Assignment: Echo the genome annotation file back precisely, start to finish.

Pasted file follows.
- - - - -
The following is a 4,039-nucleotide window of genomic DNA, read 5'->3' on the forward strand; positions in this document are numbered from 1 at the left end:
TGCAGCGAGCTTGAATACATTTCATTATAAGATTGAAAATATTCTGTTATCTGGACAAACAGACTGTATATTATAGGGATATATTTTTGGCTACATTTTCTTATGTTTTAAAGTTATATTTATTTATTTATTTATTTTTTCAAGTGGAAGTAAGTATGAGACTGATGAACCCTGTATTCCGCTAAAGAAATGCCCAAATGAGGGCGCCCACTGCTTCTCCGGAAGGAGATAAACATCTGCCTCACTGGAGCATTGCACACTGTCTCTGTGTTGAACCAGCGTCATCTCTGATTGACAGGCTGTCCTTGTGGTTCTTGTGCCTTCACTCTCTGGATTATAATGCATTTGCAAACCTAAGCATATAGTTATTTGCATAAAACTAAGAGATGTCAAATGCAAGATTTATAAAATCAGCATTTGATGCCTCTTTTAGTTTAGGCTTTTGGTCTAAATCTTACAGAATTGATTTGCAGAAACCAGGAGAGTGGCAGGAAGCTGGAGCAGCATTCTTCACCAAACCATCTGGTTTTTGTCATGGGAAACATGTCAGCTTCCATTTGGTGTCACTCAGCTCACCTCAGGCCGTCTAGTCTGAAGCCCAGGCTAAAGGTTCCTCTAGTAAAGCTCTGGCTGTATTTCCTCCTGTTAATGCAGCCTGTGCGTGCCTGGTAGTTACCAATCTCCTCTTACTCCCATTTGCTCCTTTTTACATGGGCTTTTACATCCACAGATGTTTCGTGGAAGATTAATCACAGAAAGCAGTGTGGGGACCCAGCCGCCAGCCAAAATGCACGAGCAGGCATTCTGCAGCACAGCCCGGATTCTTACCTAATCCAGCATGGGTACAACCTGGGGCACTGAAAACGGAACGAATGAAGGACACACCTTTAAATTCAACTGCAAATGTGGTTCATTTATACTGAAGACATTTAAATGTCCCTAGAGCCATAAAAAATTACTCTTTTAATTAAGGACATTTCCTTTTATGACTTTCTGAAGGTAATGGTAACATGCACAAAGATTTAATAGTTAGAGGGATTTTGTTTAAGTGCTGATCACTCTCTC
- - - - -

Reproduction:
The following is a 4,039-nucleotide window of genomic DNA, read 5'->3' on the forward strand; positions in this document are numbered from 1 at the left end:
TGCAGCGAGCTTGAATACATTTCATTATAAGATTGAAAATATTCTGTTATCTGGACAAACAGACTGTATATTATAGGGATATATTTTTGGCTACATTTTCTTATGTTTTAAAGTTATATTTATTTATTTATTTATTTTTTCAAGTGGAAGTAAGTATGAGACTGATGAACCCTGTATTCCGCTAAAGAAATGCCCAAATGAGGGCGCCCACTGCTTCTCCGGAAGGAGATAAACATCTGCCTCACTGGAGCATTGCACACTGTCTCTGTGTTGAACCAGCGTCATCTCTGATTGACAGGCTGTCCTTGTGGTTCTTGTGCCTTCACTCTCTGGATTATAATGCATTTGCAAACCTAAGCATATAGTTATTTGCATAAAACTAAGAGATGTCAAATGCAAGATTTATAAAATCAGCATTTGATGCCTCTTTTAGTTTAGGCTTTTGGTCTAAATCTTACAGAATTGATTTGCAGAAACCAGGAGAGTGGCAGGAAGCTGGAGCAGCATTCTTCACCAAACCATCTGGTTTTTGTCATGGGAAACATGTCAGCTTCCATTTGGTGTCACTCAGCTCACCTCAGGCCGTCTAGTCTGAAGCCCAGGCTAAAGGTTCCTCTAGTAAAGCTCTGGCTGTATTTCCTCCTGTTAATGCAGCCTGTGCGTGCCTGGTAGTTACCAATCTCCTCTTACTCCCATTTGCTCCTTTTTACATGGGCTTTTACATCCACAGATGTTTCGTGGAAGATTAATCACAGAAAGCAGTGTGGGGACCCAGCCGCCAGCCAAAATGCACGAGCAGGCATTCTGCAGCACAGCCCGGATTCTTACCTAATCCAGCATGGGTACAACCTGGGGCACTGAAAACGGAACGAATGAAGGACACACCTTTAAATTCAACTGCAAATGTGGTTCATTTATACTGAAGACATTTAAATGTCCCTAGAGCCATAAAAAATTACTCTTTTAATTAAGGACATTTCCTTTTATGACTTTCTGAAGGTAATGGTAACATGCACAAAGATTTAATAGTTAGAGGGATTTTGTTTAAGTGCTGATCACTCTCTC